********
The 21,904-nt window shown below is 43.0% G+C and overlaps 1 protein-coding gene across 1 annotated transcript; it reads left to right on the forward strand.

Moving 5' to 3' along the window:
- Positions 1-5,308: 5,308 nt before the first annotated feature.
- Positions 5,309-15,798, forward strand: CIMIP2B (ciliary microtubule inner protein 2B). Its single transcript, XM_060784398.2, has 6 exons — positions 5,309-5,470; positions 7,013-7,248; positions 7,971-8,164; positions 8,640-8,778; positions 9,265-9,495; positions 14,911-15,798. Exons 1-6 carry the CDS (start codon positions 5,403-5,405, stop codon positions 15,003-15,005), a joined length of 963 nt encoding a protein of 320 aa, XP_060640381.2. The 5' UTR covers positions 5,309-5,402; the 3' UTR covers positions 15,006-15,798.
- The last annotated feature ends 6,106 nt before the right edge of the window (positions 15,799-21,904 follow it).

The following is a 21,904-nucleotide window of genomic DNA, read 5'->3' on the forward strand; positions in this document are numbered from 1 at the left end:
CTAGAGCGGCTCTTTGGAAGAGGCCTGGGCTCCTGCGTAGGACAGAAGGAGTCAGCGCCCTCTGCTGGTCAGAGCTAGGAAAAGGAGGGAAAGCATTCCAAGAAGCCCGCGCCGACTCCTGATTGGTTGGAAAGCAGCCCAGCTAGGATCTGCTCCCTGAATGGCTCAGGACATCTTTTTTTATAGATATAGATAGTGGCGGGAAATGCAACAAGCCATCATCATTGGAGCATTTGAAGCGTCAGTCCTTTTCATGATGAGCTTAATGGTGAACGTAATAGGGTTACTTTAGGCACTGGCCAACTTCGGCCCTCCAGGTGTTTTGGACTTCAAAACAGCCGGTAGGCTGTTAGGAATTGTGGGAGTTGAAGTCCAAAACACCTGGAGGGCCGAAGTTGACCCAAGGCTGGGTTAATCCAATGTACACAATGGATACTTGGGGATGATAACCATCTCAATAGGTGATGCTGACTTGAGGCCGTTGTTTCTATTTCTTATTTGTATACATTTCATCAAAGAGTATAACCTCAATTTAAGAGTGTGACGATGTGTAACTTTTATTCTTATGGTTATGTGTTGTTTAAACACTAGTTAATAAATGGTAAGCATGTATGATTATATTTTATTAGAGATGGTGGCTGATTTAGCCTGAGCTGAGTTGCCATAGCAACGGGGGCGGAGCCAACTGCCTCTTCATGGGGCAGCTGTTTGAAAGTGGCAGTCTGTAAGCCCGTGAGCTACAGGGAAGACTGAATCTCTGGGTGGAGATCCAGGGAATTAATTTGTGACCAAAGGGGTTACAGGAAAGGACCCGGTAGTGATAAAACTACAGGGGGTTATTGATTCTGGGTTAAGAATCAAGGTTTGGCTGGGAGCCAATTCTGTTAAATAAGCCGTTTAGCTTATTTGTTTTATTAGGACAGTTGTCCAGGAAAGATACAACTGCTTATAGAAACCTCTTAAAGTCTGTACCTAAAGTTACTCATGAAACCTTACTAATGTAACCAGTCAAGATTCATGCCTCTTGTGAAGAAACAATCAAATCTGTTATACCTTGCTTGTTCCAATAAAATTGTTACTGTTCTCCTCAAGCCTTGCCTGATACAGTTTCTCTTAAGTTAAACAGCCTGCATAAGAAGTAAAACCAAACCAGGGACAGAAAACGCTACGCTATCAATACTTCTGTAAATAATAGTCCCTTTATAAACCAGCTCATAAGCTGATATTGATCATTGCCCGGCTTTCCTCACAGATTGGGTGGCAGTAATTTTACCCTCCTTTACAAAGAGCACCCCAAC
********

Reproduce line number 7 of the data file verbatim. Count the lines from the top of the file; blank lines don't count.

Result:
CTAGAGCGGCTCTTTGGAAGAGGCCTGGGCTCCTGCGTAGGACAGAAGGAGTCAGCGCCCTCTGCTGGTCAGAGCTAGGAAAAGGAGGGAAAGCATTCCAAGAAGCCCGCGCCGACTCCTGATTGGTTGGAAAGCAGCCCAGCTAGGATCTGCTCCCTGAATGGCTCAGGACATCTTTTTTTATAGATATAGATAGTGGCGGGAAATGCAACAAGCCATCATCATTGGAGCATTTGAAGCGTCAGTCCTTTTCATGATGAGCTTAATGGTGAACGTAATAGGGTTACTTTAGGCACTGGCCAACTTCGGCCCTCCAGGTGTTTTGGACTTCAAAACAGCCGGTAGGCTGTTAGGAATTGTGGGAGTTGAAGTCCAAAACACCTGGAGGGCCGAAGTTGACCCAAGGCTGGGTTAATCCAATGTACACAATGGATACTTGGGGATGATAACCATCTCAATAGGTGATGCTGACTTGAGGCCGTTGTTTCTATTTCTTATTTGTATACATTTCATCAAAGAGTATAACCTCAATTTAAGAGTGTGACGATGTGTAACTTTTATTCTTATGGTTATGTGTTGTTTAAACACTAGTTAATAAATGGTAAGCATGTATGATTATATTTTATTAGAGATGGTGGCTGATTTAGCCTGAGCTGAGTTGCCATAGCAACGGGGGCGGAGCCAACTGCCTCTTCATGGGGCAGCTGTTTGAAAGTGGCAGTCTGTAAGCCCGTGAGCTACAGGGAAGACTGAATCTCTGGGTGGAGATCCAGGGAATTAATTTGTGACCAAAGGGGTTACAGGAAAGGACCCGGTAGTGATAAAACTACAGGGGGTTATTGATTCTGGGTTAAGAATCAAGGTTTGGCTGGGAGCCAATTCTGTTAAATAAGCCGTTTAGCTTATTTGTTTTATTAGGACAGTTGTCCAGGAAAGATACAACTGCTTATAGAAACCTCTTAAAGTCTGTACCTAAAGTTACTCATGAAACCTTACTAATGTAACCAGTCAAGATTCATGCCTCTTGTGAAGAAACAATCAAATCTGTTATACCTTGCTTGTTCCAATAAAATTGTTACTGTTCTCCTCAAGCCTTGCCTGATACAGTTTCTCTTAAGTTAAACAGCCTGCATAAGAAGTAAAACCAAACCAGGGACAGAAAACGCTACGCTATCAATACTTCTGTAAATAATAGTCCCTTTATAAACCAGCTCATAAGCTGATATTGATCATTGCCCGGCTTTCCTCACAGATTGGGTGGCAGTAATTTTACCCTCCTTTACAAAGAGCACCCCAAC